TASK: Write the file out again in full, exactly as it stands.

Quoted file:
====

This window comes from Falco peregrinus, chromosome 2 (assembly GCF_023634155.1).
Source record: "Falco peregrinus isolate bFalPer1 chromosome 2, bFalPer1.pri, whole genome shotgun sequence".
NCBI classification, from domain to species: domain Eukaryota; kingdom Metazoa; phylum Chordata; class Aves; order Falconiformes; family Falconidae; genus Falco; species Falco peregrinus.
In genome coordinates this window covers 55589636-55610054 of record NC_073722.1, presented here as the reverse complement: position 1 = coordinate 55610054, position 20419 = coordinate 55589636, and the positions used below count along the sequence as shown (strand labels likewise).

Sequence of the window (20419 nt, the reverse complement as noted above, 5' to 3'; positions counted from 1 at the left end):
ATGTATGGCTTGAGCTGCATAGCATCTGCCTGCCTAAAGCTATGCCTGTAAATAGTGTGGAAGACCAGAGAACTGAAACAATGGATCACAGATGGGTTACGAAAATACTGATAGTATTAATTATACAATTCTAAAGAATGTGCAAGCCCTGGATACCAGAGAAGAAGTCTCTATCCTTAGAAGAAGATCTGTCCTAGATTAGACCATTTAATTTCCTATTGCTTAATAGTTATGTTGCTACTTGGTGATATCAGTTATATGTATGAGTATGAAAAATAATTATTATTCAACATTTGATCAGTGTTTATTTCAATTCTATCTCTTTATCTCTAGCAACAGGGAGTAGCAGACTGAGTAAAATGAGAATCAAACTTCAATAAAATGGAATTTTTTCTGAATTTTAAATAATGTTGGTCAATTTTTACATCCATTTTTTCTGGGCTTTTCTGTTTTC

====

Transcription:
This window comes from Falco peregrinus, chromosome 2 (assembly GCF_023634155.1).
Source record: "Falco peregrinus isolate bFalPer1 chromosome 2, bFalPer1.pri, whole genome shotgun sequence".
NCBI classification, from domain to species: domain Eukaryota; kingdom Metazoa; phylum Chordata; class Aves; order Falconiformes; family Falconidae; genus Falco; species Falco peregrinus.
In genome coordinates this window covers 55589636-55610054 of record NC_073722.1, presented here as the reverse complement: position 1 = coordinate 55610054, position 20419 = coordinate 55589636, and the positions used below count along the sequence as shown (strand labels likewise).

Sequence of the window (20419 nt, the reverse complement as noted above, 5' to 3'; positions counted from 1 at the left end):
ATGTATGGCTTGAGCTGCATAGCATCTGCCTGCCTAAAGCTATGCCTGTAAATAGTGTGGAAGACCAGAGAACTGAAACAATGGATCACAGATGGGTTACGAAAATACTGATAGTATTAATTATACAATTCTAAAGAATGTGCAAGCCCTGGATACCAGAGAAGAAGTCTCTATCCTTAGAAGAAGATCTGTCCTAGATTAGACCATTTAATTTCCTATTGCTTAATAGTTATGTTGCTACTTGGTGATATCAGTTATATGTATGAGTATGAAAAATAATTATTATTCAACATTTGATCAGTGTTTATTTCAATTCTATCTCTTTATCTCTAGCAACAGGGAGTAGCAGACTGAGTAAAATGAGAATCAAACTTCAATAAAATGGAATTTTTTCTGAATTTTAAATAATGTTGGTCAATTTTTACATCCATTTTTTCTGGGCTTTTCTGTTTTC